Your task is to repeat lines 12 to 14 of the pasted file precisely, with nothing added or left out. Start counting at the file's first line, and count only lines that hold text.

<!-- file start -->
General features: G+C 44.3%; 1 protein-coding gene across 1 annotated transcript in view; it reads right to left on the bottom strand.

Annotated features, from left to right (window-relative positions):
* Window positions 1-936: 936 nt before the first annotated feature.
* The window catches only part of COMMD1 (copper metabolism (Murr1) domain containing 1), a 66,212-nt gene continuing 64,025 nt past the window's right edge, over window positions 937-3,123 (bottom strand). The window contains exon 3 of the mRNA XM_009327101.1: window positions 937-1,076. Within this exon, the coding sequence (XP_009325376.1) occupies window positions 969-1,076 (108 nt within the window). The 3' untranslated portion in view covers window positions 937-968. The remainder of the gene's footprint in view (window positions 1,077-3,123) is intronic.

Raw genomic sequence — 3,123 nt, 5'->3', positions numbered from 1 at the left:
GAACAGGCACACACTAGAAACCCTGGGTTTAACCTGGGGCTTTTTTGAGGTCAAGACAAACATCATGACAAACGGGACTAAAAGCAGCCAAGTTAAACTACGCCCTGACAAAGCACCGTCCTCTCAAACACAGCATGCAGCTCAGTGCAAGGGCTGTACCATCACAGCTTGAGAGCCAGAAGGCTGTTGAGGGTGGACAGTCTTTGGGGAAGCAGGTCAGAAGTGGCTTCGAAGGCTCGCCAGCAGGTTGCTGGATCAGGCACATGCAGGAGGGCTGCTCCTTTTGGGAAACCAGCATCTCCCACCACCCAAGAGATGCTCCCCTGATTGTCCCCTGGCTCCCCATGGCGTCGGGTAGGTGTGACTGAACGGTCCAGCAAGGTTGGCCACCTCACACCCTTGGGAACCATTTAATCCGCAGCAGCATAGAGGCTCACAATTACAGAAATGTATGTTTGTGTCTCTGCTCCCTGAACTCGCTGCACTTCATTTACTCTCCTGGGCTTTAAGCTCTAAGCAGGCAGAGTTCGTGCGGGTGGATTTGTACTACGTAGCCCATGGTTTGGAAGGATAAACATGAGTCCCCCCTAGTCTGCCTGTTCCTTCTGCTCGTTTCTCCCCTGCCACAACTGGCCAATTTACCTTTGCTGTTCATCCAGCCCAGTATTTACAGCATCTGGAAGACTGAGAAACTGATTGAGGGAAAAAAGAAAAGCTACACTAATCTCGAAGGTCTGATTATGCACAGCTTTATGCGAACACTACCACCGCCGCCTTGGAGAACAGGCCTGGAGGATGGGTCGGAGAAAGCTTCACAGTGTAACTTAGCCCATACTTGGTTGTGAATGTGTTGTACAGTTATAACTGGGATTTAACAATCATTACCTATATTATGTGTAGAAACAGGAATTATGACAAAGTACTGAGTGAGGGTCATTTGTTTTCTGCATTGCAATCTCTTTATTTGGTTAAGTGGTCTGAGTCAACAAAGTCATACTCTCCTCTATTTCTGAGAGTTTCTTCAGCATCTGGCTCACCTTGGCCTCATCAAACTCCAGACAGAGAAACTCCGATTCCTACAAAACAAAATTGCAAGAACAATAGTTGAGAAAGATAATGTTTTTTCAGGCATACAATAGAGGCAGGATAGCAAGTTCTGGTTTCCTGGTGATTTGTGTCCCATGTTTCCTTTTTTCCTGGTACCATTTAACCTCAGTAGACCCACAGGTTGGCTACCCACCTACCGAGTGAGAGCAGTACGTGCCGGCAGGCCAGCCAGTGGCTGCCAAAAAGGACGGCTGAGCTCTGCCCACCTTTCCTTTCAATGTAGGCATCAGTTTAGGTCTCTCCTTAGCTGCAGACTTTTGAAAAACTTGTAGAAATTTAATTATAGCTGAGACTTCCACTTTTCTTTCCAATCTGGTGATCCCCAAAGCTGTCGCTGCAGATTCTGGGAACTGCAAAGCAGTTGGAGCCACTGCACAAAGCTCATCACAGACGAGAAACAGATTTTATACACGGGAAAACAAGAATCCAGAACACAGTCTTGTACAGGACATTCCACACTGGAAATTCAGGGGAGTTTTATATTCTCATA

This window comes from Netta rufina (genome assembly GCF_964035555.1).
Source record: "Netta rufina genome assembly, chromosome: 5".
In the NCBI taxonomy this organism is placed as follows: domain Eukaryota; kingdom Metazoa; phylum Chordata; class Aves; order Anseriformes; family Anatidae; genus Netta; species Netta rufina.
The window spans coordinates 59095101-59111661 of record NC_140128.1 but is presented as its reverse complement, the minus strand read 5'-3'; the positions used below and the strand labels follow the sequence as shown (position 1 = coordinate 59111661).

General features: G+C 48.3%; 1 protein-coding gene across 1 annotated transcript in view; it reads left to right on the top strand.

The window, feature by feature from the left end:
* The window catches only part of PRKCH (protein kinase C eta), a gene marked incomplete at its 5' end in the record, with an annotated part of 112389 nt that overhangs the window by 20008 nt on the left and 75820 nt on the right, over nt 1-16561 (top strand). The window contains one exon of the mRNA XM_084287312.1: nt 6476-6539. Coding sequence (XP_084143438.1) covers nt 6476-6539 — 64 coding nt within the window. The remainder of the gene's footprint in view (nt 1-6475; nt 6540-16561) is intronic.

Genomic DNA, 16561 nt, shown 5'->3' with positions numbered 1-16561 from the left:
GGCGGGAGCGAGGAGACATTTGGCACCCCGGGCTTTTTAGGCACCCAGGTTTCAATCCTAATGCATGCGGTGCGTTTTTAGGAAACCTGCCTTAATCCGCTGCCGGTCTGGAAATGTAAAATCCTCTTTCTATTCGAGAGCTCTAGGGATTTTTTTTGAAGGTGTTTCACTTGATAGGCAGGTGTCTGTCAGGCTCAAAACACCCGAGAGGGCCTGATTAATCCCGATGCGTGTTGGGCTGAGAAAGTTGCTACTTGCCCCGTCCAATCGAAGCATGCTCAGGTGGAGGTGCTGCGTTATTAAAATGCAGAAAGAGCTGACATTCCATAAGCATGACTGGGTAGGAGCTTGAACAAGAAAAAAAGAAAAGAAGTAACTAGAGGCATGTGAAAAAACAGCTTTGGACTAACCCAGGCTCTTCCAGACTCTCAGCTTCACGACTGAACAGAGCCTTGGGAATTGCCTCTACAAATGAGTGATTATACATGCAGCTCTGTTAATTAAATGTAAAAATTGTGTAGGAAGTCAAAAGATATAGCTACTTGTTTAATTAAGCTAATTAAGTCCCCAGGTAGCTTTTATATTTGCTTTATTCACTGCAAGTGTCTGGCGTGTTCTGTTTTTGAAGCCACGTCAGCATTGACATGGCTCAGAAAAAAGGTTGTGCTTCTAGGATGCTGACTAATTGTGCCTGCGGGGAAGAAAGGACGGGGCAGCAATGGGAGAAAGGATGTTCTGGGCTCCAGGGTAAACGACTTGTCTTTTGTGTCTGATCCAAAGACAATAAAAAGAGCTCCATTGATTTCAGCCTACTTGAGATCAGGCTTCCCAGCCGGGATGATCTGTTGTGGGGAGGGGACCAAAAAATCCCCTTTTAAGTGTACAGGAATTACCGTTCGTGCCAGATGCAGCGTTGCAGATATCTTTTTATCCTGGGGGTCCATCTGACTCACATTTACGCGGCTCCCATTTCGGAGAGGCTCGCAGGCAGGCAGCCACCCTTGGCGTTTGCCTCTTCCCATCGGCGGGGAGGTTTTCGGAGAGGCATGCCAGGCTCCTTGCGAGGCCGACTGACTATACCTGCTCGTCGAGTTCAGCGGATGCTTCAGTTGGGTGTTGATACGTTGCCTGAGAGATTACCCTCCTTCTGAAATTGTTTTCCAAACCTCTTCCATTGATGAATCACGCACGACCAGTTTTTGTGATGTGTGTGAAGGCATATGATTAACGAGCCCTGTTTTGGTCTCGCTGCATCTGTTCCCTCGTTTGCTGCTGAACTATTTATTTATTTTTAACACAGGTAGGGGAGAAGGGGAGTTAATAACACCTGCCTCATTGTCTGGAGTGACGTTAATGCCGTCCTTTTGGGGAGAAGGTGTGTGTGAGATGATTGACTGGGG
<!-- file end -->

The window, feature by feature from the left end:
* The window catches only part of PRKCH (protein kinase C eta), a gene marked incomplete at its 5' end in the record, with an annotated part of 112389 nt that overhangs the window by 20008 nt on the left and 75820 nt on the right, over nt 1-16561 (top strand). The window contains one exon of the mRNA XM_084287312.1: nt 6476-6539. Coding sequence (XP_084143438.1) covers nt 6476-6539 — 64 coding nt within the window. The remainder of the gene's footprint in view (nt 1-6475; nt 6540-16561) is intronic.

Genomic DNA, 16561 nt, shown 5'->3' with positions numbered 1-16561 from the left: